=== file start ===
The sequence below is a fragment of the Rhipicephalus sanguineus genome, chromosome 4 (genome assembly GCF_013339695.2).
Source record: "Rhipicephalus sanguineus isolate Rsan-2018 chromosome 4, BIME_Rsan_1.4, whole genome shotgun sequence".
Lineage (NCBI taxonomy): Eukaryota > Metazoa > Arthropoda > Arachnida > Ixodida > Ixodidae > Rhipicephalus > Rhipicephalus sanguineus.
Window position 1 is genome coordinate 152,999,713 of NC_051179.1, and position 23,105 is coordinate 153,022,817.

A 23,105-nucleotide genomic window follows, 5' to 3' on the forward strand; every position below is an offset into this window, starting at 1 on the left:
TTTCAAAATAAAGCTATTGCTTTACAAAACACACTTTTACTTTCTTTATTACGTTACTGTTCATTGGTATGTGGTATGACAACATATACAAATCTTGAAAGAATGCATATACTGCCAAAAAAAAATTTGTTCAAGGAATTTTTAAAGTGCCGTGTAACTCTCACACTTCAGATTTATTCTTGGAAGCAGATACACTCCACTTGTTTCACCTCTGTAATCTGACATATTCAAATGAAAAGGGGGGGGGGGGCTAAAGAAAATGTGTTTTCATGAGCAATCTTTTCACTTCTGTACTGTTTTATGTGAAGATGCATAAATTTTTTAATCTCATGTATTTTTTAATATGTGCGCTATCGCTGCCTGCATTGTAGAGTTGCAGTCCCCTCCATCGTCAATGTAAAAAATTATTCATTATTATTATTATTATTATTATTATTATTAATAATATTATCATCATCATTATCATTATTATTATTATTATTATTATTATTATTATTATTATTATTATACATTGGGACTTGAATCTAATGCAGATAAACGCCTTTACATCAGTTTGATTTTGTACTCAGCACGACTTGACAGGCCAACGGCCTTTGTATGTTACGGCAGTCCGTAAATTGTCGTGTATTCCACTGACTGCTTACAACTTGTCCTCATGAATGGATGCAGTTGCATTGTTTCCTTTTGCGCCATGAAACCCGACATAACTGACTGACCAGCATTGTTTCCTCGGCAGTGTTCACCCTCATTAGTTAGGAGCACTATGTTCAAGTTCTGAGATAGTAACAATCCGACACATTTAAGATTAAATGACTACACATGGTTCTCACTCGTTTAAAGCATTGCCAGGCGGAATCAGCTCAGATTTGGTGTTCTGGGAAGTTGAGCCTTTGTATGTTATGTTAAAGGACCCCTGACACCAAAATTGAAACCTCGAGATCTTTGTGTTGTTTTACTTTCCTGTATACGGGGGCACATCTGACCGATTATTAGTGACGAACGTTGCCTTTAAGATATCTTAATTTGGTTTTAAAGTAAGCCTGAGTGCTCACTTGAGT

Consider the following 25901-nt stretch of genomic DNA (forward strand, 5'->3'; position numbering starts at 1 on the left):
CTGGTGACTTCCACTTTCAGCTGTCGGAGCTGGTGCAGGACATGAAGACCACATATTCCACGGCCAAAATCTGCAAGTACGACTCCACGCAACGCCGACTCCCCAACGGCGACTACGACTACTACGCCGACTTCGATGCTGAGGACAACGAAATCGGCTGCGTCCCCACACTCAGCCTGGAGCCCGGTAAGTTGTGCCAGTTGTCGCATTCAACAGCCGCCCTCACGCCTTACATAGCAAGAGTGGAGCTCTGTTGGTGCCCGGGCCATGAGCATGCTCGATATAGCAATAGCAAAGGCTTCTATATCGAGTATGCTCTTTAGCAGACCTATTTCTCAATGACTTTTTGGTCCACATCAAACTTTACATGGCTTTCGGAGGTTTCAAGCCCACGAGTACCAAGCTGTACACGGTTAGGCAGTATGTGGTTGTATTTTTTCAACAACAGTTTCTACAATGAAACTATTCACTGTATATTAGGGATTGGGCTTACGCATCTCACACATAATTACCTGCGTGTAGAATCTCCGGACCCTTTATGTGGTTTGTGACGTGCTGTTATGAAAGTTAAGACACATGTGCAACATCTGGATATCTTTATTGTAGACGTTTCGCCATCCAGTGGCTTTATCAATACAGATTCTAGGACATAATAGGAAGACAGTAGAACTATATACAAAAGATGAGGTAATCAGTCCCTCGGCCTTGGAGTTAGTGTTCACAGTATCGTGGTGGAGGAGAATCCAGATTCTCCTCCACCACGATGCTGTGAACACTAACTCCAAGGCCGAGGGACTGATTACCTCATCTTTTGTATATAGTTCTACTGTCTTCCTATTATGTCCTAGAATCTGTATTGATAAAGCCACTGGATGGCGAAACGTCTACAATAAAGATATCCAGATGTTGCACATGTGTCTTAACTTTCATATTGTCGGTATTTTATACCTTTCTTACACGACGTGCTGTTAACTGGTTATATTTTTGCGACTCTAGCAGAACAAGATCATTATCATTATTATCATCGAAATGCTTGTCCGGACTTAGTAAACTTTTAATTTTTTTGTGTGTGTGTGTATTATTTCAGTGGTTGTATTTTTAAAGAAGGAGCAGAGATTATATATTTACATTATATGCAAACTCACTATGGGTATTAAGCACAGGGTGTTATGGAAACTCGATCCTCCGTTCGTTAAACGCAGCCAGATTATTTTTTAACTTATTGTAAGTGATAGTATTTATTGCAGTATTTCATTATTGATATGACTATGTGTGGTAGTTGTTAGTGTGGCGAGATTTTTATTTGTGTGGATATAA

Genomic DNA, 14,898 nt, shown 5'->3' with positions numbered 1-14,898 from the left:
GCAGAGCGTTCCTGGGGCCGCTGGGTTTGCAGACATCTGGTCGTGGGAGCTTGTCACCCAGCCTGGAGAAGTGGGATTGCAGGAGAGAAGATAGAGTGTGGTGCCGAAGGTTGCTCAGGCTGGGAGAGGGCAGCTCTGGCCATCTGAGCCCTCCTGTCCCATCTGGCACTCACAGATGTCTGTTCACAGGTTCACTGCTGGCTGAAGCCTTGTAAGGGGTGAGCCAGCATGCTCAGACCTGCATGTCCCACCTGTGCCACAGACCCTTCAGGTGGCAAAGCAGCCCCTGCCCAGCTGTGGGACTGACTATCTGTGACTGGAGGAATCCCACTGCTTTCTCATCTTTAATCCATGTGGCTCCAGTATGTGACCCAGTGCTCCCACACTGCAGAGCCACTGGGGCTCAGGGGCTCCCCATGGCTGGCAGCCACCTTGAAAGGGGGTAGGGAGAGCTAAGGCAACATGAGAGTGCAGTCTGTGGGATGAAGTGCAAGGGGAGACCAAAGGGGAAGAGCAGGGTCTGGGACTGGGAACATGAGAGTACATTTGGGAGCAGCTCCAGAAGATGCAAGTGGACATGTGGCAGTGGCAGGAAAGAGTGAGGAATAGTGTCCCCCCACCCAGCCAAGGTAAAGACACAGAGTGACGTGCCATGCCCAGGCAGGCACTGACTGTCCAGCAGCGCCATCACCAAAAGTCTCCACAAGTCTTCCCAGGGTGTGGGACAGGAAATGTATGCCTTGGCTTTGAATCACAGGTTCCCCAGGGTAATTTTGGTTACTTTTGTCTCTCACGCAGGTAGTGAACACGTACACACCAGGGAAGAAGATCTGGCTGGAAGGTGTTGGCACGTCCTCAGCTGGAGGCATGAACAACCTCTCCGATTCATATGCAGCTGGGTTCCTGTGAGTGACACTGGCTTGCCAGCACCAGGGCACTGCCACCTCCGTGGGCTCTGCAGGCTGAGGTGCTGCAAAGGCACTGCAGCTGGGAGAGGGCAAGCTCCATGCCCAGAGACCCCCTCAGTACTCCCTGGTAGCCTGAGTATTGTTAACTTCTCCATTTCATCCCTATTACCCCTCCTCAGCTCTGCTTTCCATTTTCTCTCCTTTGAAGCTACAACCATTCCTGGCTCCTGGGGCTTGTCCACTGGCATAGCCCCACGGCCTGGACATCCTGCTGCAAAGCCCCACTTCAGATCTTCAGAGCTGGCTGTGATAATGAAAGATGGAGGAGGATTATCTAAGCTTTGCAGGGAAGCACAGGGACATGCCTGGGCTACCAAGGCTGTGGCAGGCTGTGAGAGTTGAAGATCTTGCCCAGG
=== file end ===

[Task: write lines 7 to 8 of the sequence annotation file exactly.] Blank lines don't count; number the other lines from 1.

Consider the following 25901-nt stretch of genomic DNA (forward strand, 5'->3'; position numbering starts at 1 on the left):
CTGGTGACTTCCACTTTCAGCTGTCGGAGCTGGTGCAGGACATGAAGACCACATATTCCACGGCCAAAATCTGCAAGTACGACTCCACGCAACGCCGACTCCCCAACGGCGACTACGACTACTACGCCGACTTCGATGCTGAGGACAACGAAATCGGCTGCGTCCCCACACTCAGCCTGGAGCCCGGTAAGTTGTGCCAGTTGTCGCATTCAACAGCCGCCCTCACGCCTTACATAGCAAGAGTGGAGCTCTGTTGGTGCCCGGGCCATGAGCATGCTCGATATAGCAATAGCAAAGGCTTCTATATCGAGTATGCTCTTTAGCAGACCTATTTCTCAATGACTTTTTGGTCCACATCAAACTTTACATGGCTTTCGGAGGTTTCAAGCCCACGAGTACCAAGCTGTACACGGTTAGGCAGTATGTGGTTGTATTTTTTCAACAACAGTTTCTACAATGAAACTATTCACTGTATATTAGGGATTGGGCTTACGCATCTCACACATAATTACCTGCGTGTAGAATCTCCGGACCCTTTATGTGGTTTGTGACGTGCTGTTATGAAAGTTAAGACACATGTGCAACATCTGGATATCTTTATTGTAGACGTTTCGCCATCCAGTGGCTTTATCAATACAGATTCTAGGACATAATAGGAAGACAGTAGAACTATATACAAAAGATGAGGTAATCAGTCCCTCGGCCTTGGAGTTAGTGTTCACAGTATCGTGGTGGAGGAGAATCCAGATTCTCCTCCACCACGATGCTGTGAACACTAACTCCAAGGCCGAGGGACTGATTACCTCATCTTTTGTATATAGTTCTACTGTCTTCCTATTATGTCCTAGAATCTGTATTGATAAAGCCACTGGATGGCGAAACGTCTACAATAAAGATATCCAGATGTTGCACATGTGTCTTAACTTTCATATTGTCGGTATTTTATACCTTTCTTACACGACGTGCTGTTAACTGGTTATATTTTTGCGACTCTAGCAGAACAAGATCATTATCATTATTATCATCGAAATGCTTGTCCGGACTTAGTAAACTTTTAATTTTTTTGTGTGTGTGTGTATTATTTCAGTGGTTGTATTTTTAAAGAAGGAGCAGAGATTATATATTTACATTATATGCAAACTCACTATGGGTATTAAGCACAGGGTGTTATGGAAACTCGATCCTCCGTTCGTTAAACGCAGCCAGATTATTTTTTAACTTATTGTAAGTGATAGTATTTATTGCAGTATTTCATTATTGATATGACTATGTGTGGTAGTTGTTAGTGTGGCGAGATTTTTATTTGTGTGGATATAA